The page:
Training a diverse neuroscience workforce to address health disparities is critical when considering the cost and burden on society of unequal care and treatment among racial and ethnic groups. Numerous reports link socioeconomic and ethnic disparities to the frequency, care, and severity of brain disorders and disabilities including stroke, neurodegenerative disease, epilepsy, addiction, traumatic brain injury, and psychological disorders. The Borough of Brooklyn has a population of over 2.6 million, one of the most diverse urban communities in the nation. Brooklyn College (BC) of City University of New York (CUNY), State University of New York Downstate Medical Center (Downstate), and Medgar Evers College (MEC) of CUNY are located within a few miles of each other in a part of Brooklyn that is overwhelmingly populated by under-represented groups: 50% of the population is comprised of Black residents primarily from West Indian and Afro-Caribbean backgrounds, and 12% is Hispanic, also of Caribbean origins. Our institutions will partner to develop a neuroscience-focused educational and research agenda ranging from basic neural processes to cognitive and behavioral neuroscience, including the introduction of Fellows to the socioeconomics of health disparities and public health issues related to neurological health and disease in minority communities. Our program, BP- ENDURE: Brooklyn Neural NETS (Neuroscience Education and Training for Scientists) or B-NETS, is intended to prepare well-qualified underrepresented (UR) juniors and seniors who are interested in careers in the neurosciences requiring PhD or MD/PhD degrees. Such individuals will both increase the diversity of researchers in neuroscience and contribute research findings that can help to address chronic neurological conditions that occur more frequently in minority and low-income populations, including the catchment area of the participating institutions where our students live and study. Working as a tightly knit consortium and exploiting prior successful cross-institution collaborations, B-NETS will have the experience, scientific expertise, assessed institutional need, and motivation to develop a highly effective BP-ENDURE program for upper division undergraduate students from UR backgrounds. The proposed B-NETS program will meet the goal of developing neuroscience research education programs by creating a full neuroscience major at BC and an expanded neuroscience curriculum at MEC. The senior administration of all three B-NETS partner institutions has prioritized STEM diversity programs and increasing faculty diversity and fully supports the B- NETS program. Many of our UR undergraduates, including some in programs like MARC and RISE, express the goal of becoming college faculty and serving as research mentors for UR undergraduates like themselves ? a vital pipeline to increase the size of the pool of UR faculty. Innovative aspects of the B-NETS program include the blending of basic neuroscience, behavioral neuroscience, community-engaged research and an outstanding depth in neuroscience research to develop a new cohort of diverse neuroscience researchers.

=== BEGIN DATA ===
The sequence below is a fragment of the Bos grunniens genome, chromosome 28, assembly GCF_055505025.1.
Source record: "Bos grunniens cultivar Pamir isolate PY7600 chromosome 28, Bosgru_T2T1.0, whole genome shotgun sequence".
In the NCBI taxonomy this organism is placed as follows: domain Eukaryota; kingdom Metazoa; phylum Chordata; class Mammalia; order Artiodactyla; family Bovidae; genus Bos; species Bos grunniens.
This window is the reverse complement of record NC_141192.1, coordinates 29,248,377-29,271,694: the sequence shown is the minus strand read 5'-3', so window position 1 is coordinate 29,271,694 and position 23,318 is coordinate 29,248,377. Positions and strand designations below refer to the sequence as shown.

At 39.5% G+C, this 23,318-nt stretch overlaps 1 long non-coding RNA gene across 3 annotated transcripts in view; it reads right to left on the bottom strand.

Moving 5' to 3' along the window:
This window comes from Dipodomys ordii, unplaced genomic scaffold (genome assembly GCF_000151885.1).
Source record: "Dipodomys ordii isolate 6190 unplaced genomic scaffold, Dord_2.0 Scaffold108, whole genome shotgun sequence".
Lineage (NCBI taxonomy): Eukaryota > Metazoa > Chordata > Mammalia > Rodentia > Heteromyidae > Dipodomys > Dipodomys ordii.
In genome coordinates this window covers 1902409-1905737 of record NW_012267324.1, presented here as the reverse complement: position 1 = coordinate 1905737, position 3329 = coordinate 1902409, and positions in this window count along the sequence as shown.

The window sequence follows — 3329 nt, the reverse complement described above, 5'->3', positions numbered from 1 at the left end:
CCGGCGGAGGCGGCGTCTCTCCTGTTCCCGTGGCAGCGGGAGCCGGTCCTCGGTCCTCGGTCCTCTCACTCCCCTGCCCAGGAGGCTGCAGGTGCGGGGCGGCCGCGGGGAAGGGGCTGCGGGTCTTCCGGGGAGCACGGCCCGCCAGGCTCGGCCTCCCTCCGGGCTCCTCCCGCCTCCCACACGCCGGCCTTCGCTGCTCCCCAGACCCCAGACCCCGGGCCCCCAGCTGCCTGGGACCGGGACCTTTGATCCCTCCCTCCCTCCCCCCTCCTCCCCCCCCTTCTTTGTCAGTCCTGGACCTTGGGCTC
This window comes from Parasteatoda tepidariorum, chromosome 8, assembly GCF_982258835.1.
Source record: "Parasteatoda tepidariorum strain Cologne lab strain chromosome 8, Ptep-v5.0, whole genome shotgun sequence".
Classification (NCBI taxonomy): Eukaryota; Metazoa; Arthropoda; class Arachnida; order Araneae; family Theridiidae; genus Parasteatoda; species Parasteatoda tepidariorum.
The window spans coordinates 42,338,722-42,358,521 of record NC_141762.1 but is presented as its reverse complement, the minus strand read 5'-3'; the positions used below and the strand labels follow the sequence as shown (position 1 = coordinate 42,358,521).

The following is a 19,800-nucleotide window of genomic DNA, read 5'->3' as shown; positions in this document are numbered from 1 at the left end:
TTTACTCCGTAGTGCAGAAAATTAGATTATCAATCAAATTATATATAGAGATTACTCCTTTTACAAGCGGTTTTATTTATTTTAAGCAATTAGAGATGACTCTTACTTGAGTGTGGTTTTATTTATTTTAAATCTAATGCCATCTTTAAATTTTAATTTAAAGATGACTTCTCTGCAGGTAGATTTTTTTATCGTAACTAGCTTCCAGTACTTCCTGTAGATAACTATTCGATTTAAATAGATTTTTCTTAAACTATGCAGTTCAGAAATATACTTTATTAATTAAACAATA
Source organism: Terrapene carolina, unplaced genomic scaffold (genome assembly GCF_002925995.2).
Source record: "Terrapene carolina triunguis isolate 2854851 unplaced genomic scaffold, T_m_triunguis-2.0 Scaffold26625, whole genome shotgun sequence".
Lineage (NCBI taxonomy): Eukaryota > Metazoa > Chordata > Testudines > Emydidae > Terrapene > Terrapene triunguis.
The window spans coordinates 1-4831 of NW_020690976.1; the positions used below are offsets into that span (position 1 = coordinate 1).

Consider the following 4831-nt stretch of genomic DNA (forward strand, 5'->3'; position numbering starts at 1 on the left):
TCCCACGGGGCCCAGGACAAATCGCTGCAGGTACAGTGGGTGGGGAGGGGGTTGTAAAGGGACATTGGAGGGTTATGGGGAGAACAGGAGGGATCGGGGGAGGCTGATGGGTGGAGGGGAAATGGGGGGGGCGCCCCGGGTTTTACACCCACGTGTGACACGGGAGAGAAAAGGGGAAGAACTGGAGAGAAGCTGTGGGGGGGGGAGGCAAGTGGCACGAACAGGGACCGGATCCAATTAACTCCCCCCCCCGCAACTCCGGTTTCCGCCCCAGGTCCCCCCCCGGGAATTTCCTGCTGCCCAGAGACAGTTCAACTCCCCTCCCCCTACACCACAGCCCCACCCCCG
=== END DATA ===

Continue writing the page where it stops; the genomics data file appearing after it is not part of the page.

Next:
The goal of the BP-ENDURE: Brooklyn Neural NETS (Neuroscience Education and Training for Scientists), or B-NETS, is to increase the diversity in neuroscience research by developing more under-represented doctoral students and researchers. To accomplish this, a consortium of three Brooklyn public institutions, Brooklyn College and Medgar Evers of City University of New York, and Downstate Medical Center of State University of New York, will prepare undergraduates from groups under-represented in the biomedical sciences to enter PhD programs by providing excellent academic instruction, close and effective mentoring, and rich opportunities to participate in cutting-edge research in all areas of the neurosciences. A defining feature of the B-NETS program will be fostering an understanding for the B-NETS Fellows of how basic and applied neuroscience research findings can address chronic neurological health disparities that occur more frequently in minority and low income populations, including the catchment area of the participating institutions in Central Brooklyn where our students both live and study.